Why? The video component was important and I may not ever see the sharpness difference as I do not have high quality glass as I'm just getting started into the FX world. My shooting technique & eyesight needs help to.
I do appreciate all of you valued input and advice which definitely helped the decision making process.
Outfit should arrive by mid next week if all goes well as it's in stock.
You will not be sorry! The D800 is second only to the D800E for cameras up to $10k, and the D800E is only marginally sharper and runs the risk of moiré, so for $500 less, you've got a steal. Truth is that the D800 is ridiculously cheap for its level of performance, so enjoy!!!
I responded to your post on the other forum. Glad you found this forum for your question as I think the general level of contributors are more responsible in their replies. I won't repeat my response but you can read it on the other forum. In a nutshell I concurred with the responses here. Congratulations on your new D800! You'll love it.
Congrats and enjoy Don't look back. I have both versions and the difference is so slight, even with 22 x 34 inch prints. Standing at viewing distance, you simply can't tell the difference. I use the cameras interchangeably and basically consider them equally sharp.
I had the feeling that would be the case. It's one thing to view examples side by side at 100% on at computer screen sizes looking for differences and something else entirely to view a print made from one with nothing to compare it too. I just couldn't see spending $500 for that.
Thanks. Those seem consistent with what I've seen before. I can see a difference if I'm really looking to notice one, and that's at 100% on my display. Were I to make 24"x16" prints out of them I'm not convinced I'd notice a difference, and I did notice some small examples of moiré and false color in the E version.
A year ago, I had ordered the e as my first professional digital camera, and it took me perhaps 10 minutes to think it over. The price difference then was (for Germany) about 300 €, and my thought was: If I go on a pilgrimage to the holy grail, I want to go right up to it, and I don't stop 10 yards before. I still don't know the exact difference, but I have never regretted my decision. However, to confuse you still a bit more, today the price difference is much more (something like 800 €), and therefore in these days I might just have gone for the 800 model. Go for your guts, I'd say.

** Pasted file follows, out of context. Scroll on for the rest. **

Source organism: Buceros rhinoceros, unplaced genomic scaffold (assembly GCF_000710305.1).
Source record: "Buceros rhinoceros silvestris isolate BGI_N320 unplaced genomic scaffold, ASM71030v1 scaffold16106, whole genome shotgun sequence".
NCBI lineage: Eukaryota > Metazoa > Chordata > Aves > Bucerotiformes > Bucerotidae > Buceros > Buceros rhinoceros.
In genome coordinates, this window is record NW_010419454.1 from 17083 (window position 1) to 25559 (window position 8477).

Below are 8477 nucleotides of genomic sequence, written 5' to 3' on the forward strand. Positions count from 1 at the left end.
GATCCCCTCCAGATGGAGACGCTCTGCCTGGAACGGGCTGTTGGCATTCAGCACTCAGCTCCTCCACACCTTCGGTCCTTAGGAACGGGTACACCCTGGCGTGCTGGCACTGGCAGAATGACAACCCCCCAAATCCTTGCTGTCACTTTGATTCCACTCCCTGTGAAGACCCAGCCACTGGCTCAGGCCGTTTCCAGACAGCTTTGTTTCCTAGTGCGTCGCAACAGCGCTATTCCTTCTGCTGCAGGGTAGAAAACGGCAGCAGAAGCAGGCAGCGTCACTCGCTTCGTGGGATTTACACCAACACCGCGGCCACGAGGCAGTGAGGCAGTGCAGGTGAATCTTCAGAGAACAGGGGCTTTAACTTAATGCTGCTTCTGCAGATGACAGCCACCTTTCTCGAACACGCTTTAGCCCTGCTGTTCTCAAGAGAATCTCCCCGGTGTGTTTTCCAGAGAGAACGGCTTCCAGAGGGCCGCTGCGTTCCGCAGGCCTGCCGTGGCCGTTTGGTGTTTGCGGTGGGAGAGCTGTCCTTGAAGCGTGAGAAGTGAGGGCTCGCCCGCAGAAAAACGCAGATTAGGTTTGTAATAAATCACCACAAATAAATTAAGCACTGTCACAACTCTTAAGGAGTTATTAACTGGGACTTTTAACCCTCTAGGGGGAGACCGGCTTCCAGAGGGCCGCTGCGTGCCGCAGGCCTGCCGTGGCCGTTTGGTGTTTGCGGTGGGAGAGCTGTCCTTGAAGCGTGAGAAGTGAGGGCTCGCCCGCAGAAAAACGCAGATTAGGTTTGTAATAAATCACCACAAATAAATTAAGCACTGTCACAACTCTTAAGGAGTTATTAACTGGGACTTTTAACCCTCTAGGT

I've looked at a fair number of samples comparing images from the two and I can see a very slight difference in certain kinds of subjects. I can't always see a difference and I've never seen a difference that warranted spending an extra $500 to get it, and I'm typically the kind of person who is willing to spend a fair bit for a marginal increase in performance from a product.
No one is going to look at a picture taken with a D800 and think it doesn't look sharp because of the AA filter. Almost all digital cameras use an AA filter, and the higher the resolution of the camera the less it's going to affect the sharpness based on what I've been able to determine. In any case I've yet to see an example where I think I would have noticed a difference if I hadn't been straining to see a difference.
If you get a D800 and decide you just can't live with a camera that has an AA filter there are places that will remove it for you and replace it with a filter that doesn't reduce sharpness.